hormone secreted by anterior pituitary gland that stimulates growth of bones
luteinizing hormone
A protein hormone secreted by the anterior pituitary that stimulates ovulation in females and androgen production in males.
Peptide hormone released by anterior pituitary which promotes lactation.
follicle stimulating hormone
secreted in increasing amounts during puberty, by the anterior pituitary gland, to stimulate development of reproductive cell follicles
adrenocorticotropic hormone
A peptide hormone released from the anterior pituitary, it stimulates the production and secretion of steroid hormones by the adrenal cortex.
A hormone produced by the hypothalamus and released from the posterior pituitary. It induces contractions of the uterine muscles during labor.
antidiuretic hormone
hormone secreted by the posterior pituitary gland which aids in water reabsorption by the kidney
part of the brain which links the endocrine and nervous system, and controls the pituitary gland.
Hypersecretion of the GH in adults which causes an overgrowth of bones in the hands, feet, and face
thyroid gland
gland found in neck that regulates rate of metabolism; produces thyroxine
Produced by the thyroid gland and decreases the blood calcium levels by stimulating calcium deposit in the bones. The antagonist of the parathyroid hormone.
secreted by parathyroid glands and controls calcium and phosphate metabolism
condition affecting nerves causing muscle spasms as a result of low amounts of calcium in the blood caused by a deficiency of the parathyroid hormone
a condition in which the body's bones become weak and break easily; may be caused by hypersecretion of parahormone
adrenal gland
one of a pair of ductless glands, located above the kidneys, consisting of a cortex, which produces steroidal hormones, and a medulla, which produces epinephrine and norepinephrine.
outer part of kidney which produces corticosteroids; helps body deal with long term stress
inner part of kidney which produces epinephrine and norepinephrine
secreted from the adrenal cortex, aids the body during stress by regulating glucose, carbohydrates, and fat levels
a corticosteroid hormone that is secreted by the cortex of the adrenal gland, regulates mineral balance in blood and controls fluid volumes
Cushing syndrome
excessive production of cortisol by adrenal cortex with symptoms of abnormal fat deposits and wasting away of muscle
located partially behind the stomach in the abdomen, and it functions as both an endocrine and exocrine gland. It produces digestive enzymes as well as insulin and glucagon
a hormone secreted by the beta cells of the Islets of Langerhans of the pancreas responsible for regulating the metabolism of glucose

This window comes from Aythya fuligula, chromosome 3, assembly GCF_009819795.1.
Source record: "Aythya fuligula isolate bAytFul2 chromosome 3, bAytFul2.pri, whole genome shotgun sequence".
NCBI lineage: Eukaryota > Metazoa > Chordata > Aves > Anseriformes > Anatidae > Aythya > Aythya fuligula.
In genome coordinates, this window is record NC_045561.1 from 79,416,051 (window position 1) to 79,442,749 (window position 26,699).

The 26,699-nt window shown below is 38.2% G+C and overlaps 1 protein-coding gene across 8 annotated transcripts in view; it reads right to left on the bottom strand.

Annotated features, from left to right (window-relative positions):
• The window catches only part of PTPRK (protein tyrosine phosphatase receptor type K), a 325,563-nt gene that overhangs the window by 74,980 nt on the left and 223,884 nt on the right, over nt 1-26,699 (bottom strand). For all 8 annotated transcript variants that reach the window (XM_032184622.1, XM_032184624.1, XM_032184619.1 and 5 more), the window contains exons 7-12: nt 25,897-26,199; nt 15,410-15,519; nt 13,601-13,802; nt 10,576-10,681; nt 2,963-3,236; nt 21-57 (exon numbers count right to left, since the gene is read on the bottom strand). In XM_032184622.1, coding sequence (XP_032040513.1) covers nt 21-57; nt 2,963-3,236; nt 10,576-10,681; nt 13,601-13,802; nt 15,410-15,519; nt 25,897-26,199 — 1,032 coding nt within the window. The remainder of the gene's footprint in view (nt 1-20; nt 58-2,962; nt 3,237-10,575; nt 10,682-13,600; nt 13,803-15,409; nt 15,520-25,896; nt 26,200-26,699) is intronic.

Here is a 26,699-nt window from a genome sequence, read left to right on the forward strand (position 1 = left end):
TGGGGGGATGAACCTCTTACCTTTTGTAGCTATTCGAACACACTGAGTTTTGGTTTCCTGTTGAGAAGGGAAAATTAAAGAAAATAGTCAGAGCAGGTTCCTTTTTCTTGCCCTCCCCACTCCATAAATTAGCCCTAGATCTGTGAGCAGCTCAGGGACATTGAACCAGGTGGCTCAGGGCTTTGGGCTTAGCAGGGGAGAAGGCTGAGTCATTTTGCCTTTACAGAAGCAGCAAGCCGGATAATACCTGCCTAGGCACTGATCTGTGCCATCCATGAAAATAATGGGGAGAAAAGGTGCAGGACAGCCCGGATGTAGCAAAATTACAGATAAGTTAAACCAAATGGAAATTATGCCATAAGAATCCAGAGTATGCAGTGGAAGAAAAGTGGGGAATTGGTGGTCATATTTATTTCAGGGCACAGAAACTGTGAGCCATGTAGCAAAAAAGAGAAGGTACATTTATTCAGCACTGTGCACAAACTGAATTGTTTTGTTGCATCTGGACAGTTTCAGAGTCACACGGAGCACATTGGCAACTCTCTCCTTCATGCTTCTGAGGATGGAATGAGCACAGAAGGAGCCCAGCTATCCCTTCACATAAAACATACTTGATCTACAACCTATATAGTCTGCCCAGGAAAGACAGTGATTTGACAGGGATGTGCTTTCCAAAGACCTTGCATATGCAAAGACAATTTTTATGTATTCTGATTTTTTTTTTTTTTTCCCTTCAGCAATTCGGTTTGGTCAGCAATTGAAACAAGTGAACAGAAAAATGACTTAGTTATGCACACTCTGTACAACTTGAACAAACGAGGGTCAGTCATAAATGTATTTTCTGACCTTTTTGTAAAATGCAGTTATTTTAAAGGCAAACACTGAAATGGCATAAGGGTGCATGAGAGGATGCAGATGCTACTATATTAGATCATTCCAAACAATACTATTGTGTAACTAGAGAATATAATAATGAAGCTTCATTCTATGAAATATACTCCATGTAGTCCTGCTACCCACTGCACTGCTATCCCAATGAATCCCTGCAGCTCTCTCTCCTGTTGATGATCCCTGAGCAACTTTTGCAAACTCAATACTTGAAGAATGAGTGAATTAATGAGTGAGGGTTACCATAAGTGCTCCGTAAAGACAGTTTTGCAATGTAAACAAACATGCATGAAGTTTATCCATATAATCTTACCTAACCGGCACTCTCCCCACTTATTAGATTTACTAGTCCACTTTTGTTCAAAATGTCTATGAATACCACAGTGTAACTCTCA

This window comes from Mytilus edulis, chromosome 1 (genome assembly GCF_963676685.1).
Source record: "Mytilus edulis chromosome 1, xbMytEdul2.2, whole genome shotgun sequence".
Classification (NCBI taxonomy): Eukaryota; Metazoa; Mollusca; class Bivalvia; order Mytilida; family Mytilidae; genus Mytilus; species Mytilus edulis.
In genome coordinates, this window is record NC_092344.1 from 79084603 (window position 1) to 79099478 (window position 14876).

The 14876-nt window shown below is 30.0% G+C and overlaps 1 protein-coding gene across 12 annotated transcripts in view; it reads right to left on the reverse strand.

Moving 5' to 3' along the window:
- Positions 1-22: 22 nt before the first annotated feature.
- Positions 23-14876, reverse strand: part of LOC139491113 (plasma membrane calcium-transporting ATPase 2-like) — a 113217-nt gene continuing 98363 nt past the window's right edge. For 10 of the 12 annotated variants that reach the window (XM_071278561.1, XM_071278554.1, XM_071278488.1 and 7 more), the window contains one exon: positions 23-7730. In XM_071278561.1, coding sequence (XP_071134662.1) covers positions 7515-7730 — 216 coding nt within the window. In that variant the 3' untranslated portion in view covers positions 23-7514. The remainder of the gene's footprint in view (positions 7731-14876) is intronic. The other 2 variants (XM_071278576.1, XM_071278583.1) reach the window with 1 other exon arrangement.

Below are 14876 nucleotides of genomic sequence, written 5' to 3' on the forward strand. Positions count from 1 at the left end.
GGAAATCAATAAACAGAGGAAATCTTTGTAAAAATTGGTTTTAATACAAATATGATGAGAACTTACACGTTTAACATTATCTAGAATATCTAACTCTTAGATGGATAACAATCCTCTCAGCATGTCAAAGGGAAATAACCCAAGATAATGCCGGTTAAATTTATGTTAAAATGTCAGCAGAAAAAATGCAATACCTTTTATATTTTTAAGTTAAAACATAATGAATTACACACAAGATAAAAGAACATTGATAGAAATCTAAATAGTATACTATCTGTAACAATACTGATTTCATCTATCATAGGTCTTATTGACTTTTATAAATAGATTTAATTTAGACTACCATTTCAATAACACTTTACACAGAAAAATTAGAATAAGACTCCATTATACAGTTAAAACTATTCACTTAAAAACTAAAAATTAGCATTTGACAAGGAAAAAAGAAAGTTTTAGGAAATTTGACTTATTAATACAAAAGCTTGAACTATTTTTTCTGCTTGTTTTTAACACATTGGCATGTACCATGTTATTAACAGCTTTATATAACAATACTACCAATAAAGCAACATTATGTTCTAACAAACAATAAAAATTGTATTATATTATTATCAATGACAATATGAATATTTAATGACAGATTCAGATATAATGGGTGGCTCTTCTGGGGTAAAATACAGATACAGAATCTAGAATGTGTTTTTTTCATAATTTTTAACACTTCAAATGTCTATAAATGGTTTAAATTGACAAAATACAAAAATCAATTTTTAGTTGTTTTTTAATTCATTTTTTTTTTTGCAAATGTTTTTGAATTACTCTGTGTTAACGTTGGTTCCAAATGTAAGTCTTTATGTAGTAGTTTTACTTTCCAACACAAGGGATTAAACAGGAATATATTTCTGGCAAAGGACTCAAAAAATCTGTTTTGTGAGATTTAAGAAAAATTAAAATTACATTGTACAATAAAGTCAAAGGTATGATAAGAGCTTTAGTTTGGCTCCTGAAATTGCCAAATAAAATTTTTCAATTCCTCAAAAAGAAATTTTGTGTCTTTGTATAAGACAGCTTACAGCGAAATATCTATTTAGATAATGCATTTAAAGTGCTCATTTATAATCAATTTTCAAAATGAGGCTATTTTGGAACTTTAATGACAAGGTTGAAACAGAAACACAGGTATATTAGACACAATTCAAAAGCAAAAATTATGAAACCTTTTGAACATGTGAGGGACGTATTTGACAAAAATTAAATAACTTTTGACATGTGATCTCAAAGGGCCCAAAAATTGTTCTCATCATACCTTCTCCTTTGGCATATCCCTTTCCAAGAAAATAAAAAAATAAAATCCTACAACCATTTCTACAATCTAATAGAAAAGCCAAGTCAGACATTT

hormone secreted by alpha cells of the pancreas; raises blood glucose levels
a condition in which the pancreas fails to produce enough insulin or the body's cells cannot use it properly, characterized by excessive thirst, weight loss/gain, frequent urination.
a general term for female steroid sex hormones that are secreted by the ovary and responsible for typical female sexual characteristics
A hormone produced by the ovaries which acts with estrogen to bring about the menstrual cycle.
The male sex hormone produced by the testes which promotes the maturation of the reproductive system accessory structures, and development of the male secondary sex characteristics.
pineal gland
A small mass of tissue near the center of the brain; it secretes the hormone melatonin.
Hormone secreted by the pineal gland, used to regulate sleep patterns.
Thymus gland
Gland located near the heart; it aids in the body's defense against infection by making antibodies
a nerve cell; the basic building block of the nervous system.
specialized group of nerve cells that controls & coordinates activities of the nervous system
the portion of the vertebrate nervous system consisting of the brain and spinal cord
subdivision of the nervous system that brings information to the cns
autonomic nerves
serves the internal organs of the body
nerve impulse
message that travels from the dendrites of a neuron to the axon
long nerve fiber that conducts away from the cell body of the neuron
the branching extensions of a neuron that receives messages and conducts impulses toward the cell body
schwann cell
large nucleated cells that form myelin around the axons of neurons
node of ranvier
small gap between myelinated segments where axonal membrane is exposed; increase speed of impulses
the space between two neurons through which neurotransmiters travel
receives information about changes in the environment (stimuli)
muscles or glands that respond to impulses
something that causes a response
cell body
contains major concentration of the cytoplasm and the nucleus of the neuron
an electrically-insulating phospholipid (fat) layer that surrounds the axons of many neurons
A relatively simple, involuntary response to a stimulus.